Wandering through the Hirshorn Museum in Washington, D.C. some years ago, I trailed my companions a few paces, wandering off to peer at the details of one painting or another, losing time and striding back to reclaim lost distance every so often. Looking for something to strike a chord with my own aesthetic understanding.
And there it was on a far wall – a lovely, slightly dark and disconcerting rendition of a man. From afar, his figure appeared scratched into soapstone, a primitive, though detailed, version of a child’s drawing rendered negative. His head was as large and as round as his body, his face emitting a sheepish grin, his legs mere pegs, overshadowed by long, crab-like arms at sharp angles. Indeed, the title of the painting was Limbour As A Crustacean. My first Jean Dubuffet sighting.
What was the allure, you ask? It sounds a little bizarre.
It was bizarre, as has been every Jean Dubuffet painting or sculpture I have seen thereafter. And therein lies the allure, or at least as a short answer. Dubuffet’s subjects are mundane: men, mostly, sometimes city blocks or sometimes abstract amalgamations of faces and limbs. But when there are faces, they smile at you. Their bodies are contorted and nonsensical, bodies that no one would ever want to inhabit, but they smile at you, and you stand there feeling uncomfortable without any clear explanation. Dubuffet’s work is unsettling in the way that a ventriloquist dummy is unsettling, in the same way that a shelf of porcelain dolls gives you the creeps.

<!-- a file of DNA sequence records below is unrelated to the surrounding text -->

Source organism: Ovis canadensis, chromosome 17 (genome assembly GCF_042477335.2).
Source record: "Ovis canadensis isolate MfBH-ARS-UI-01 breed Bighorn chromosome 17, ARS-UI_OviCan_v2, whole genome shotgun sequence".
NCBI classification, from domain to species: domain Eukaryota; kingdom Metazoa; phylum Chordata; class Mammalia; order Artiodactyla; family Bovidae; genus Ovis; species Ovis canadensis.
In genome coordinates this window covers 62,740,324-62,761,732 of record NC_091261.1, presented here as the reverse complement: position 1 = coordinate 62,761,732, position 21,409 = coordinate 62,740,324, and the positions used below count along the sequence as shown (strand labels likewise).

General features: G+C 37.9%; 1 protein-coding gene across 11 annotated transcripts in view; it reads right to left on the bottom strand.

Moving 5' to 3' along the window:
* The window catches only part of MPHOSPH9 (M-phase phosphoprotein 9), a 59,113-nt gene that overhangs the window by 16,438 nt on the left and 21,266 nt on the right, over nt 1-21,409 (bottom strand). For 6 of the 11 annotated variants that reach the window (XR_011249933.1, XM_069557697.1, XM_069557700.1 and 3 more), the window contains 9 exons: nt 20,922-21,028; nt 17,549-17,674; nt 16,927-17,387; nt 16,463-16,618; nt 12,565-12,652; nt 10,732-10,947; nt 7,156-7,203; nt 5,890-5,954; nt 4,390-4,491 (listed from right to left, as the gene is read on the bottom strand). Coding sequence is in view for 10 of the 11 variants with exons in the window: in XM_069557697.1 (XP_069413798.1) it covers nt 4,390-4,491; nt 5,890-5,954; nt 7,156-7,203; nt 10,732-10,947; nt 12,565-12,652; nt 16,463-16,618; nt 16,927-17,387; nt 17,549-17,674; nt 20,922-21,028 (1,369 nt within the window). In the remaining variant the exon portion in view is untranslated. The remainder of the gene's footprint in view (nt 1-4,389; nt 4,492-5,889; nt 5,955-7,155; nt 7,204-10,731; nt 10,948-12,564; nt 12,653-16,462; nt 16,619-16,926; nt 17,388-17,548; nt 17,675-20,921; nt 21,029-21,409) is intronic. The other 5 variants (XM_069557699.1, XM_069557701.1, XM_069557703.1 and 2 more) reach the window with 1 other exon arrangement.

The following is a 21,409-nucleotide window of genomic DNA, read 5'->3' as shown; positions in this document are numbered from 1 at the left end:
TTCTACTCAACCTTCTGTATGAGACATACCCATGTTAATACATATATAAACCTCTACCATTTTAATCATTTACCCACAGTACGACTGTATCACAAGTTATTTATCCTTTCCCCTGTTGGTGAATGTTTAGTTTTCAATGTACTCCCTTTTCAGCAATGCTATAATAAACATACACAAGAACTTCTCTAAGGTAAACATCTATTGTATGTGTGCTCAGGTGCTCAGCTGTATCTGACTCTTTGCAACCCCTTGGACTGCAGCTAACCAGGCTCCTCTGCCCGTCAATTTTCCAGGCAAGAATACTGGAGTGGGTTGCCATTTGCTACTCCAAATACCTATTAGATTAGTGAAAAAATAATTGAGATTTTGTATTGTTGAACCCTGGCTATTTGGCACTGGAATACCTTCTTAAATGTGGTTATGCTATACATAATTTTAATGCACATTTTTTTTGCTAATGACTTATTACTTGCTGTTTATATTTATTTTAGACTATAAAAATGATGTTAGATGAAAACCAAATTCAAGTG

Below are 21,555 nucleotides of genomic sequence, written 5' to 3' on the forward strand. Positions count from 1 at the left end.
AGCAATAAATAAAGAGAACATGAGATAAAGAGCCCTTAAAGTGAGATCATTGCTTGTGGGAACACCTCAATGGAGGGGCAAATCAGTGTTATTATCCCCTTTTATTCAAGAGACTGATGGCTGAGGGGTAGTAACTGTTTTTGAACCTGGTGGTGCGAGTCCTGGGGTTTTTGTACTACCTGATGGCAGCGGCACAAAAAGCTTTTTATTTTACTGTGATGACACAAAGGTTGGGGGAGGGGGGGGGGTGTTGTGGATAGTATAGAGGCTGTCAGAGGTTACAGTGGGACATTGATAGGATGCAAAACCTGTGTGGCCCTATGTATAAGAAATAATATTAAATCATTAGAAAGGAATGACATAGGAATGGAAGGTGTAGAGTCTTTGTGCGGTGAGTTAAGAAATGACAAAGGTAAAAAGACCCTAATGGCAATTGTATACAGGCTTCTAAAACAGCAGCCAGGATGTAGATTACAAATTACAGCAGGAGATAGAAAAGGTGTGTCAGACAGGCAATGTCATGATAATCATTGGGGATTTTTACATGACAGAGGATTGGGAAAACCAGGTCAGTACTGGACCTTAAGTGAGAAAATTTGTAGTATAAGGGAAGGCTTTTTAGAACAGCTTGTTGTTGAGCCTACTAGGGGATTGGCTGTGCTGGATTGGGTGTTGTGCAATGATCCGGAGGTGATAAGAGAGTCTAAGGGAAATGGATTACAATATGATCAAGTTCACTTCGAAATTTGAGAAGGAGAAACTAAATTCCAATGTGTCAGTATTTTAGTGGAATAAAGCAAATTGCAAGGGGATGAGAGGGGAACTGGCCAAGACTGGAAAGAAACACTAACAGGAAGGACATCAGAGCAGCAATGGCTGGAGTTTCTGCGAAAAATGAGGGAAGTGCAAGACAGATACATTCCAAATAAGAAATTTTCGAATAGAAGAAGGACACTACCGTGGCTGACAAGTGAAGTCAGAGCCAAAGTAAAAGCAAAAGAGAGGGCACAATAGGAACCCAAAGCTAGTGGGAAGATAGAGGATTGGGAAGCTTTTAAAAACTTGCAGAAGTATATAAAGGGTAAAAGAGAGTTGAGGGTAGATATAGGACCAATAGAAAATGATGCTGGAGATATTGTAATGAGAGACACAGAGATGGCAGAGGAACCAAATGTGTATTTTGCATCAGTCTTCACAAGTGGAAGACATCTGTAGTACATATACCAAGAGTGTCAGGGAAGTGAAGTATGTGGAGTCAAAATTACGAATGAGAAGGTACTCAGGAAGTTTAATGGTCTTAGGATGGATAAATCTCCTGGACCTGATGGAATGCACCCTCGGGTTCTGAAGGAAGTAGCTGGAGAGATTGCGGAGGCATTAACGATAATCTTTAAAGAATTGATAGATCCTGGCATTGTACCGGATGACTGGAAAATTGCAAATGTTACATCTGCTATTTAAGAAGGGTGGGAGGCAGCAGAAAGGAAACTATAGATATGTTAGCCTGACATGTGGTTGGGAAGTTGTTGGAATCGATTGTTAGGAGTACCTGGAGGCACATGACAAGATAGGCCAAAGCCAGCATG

Dubuffet’s people are human, but not human enough for you to accept their universal signs of friendliness. We’re taught to not balk at ugliness, but we don’t cringe at Dubuffet’s figures because they’re ugly. Rather we cringe at them because they churn up an uncomfortable and unfamiliar combination of reactions. Charm, disgust and pity. Why are they smiling so earnestly? Do they not realize what absurd bodies they inhabit?
Or maybe the joke is on us. We see their demented forms and wonder what’s so funny, but I can’t help but feel that they might be smirking at our own twisted world.